Thursday, February 4, 2010

Bukit Wang (Herpetofauna) 30/1/2010

Now come to the herps n night birds.

While waiting for the honeyguide, i saw this flying lizard which happens to be the rarest of them all. A Draco fimbriatus (was cristatellus, and now the original fimbriatus is called abbreviatus),




After getting a good rest in the hotel we head out for the night hunt. The first one that we saw was a bird, a Javan Frogmouth. It as spotted by Jasmine after 10 minutes of search. Thanks Jas.



After finished with the Javan frogmouth, we suddenly heard a Tockay gecko call. It was quite high and far but the call of this species is distinctive. What a good start!
While moving along the trail we tried to check for owls but none is heard neither seen.

Afterward me, Hor Kee n Evan decided to go in to the riverside while Jas n John was to tired to tag along.

Some of the herps we encountered,

Microhya berdmorei, Berdmore's narrow mouth frog.



On left is the calling male while on right is a couple on amplexus. I manage to record the call of this frog for the first time. Before this all the encounter with this species is voiceless.

A Eutropis multifasciata, Many lined Sun Skink,


Quite weird to see this fella who usually forage during daytime, at night. Its getting more and more interesting when Evan found this,


A Cyrtodactylus macrotuberculatus, bent toed gecko. This is the second record of the species which was thought to be endemic to Langkawi island, on mainland Peninsular. The first record was my encounter with it at Tupah, also in Kedah.

On our way back i saw a reticulated python underneath the concrete path but it decided to hide itself in.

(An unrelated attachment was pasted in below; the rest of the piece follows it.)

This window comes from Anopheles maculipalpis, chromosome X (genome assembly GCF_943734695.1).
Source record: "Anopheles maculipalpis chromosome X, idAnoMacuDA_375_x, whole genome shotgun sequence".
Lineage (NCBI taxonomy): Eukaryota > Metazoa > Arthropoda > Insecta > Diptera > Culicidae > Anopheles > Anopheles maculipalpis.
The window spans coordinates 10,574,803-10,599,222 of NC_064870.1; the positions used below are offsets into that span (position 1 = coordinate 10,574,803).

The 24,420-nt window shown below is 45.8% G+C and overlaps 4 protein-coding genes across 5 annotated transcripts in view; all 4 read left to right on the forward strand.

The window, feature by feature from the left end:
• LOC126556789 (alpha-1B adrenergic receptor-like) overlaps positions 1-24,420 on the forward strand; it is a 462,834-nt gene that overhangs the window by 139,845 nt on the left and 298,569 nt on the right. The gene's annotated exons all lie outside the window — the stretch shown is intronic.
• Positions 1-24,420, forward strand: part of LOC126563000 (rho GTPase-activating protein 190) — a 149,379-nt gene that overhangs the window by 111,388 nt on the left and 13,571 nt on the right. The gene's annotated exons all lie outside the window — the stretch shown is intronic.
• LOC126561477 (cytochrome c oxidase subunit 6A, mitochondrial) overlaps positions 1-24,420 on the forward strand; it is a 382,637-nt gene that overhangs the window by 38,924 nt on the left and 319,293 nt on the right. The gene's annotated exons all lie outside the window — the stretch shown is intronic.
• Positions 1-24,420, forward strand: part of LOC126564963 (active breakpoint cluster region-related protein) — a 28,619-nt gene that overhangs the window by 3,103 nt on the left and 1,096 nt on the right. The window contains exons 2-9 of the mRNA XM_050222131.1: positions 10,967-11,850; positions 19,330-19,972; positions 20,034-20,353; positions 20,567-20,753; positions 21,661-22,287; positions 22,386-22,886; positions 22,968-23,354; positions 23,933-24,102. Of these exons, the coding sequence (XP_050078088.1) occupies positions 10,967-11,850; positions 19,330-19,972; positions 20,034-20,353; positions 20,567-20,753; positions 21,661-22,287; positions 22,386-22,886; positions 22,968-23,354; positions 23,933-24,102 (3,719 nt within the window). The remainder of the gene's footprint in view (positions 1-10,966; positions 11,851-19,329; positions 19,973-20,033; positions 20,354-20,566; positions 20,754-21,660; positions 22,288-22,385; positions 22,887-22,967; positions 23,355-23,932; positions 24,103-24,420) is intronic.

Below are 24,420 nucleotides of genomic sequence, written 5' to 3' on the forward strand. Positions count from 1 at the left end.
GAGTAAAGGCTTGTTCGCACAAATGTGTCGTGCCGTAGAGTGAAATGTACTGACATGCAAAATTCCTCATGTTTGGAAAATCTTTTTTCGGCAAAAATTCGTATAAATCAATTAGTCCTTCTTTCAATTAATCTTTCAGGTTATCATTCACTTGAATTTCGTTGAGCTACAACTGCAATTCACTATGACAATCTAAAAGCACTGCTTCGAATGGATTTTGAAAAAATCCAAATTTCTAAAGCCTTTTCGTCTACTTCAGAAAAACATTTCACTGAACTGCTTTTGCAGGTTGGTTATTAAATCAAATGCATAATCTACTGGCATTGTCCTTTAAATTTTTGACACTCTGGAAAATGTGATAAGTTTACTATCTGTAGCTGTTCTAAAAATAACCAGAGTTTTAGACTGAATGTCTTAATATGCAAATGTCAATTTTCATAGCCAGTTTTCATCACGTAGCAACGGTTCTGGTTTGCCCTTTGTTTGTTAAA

After two hours of herping we decided to go back. On our way back Hor Kee saw a snake underneath a concrete bridge. He thought it was another reticulated python but it turns out to be a keeled ratsnake, Ptyas carinatus. A huge one, Evan was so excited he decide to catch it and pose it for us. What he got, he turns to be one smelly guy coz of the snake musk! Hehe...Thanks Evan.



This snake usually mistaken for a king cobra but a closer look would reveal the prominent stripes along the end part of the body. The scalation on the head is also different.

Other animals that we saw that night was a slow loris and a small toothed palm civet.

Turns out to be a very nice trip for both herps and birds. Thanks to Hor Kee and Evan for inviting me.

2 comments:

terence said...

Wow, Look like a nice trip. I never been there yet. I would love to get the Falconet and confirm my sexes soon.

M. A. Muin said...

Thanks Terence. They were so far even for my bins.U must go there,nice place.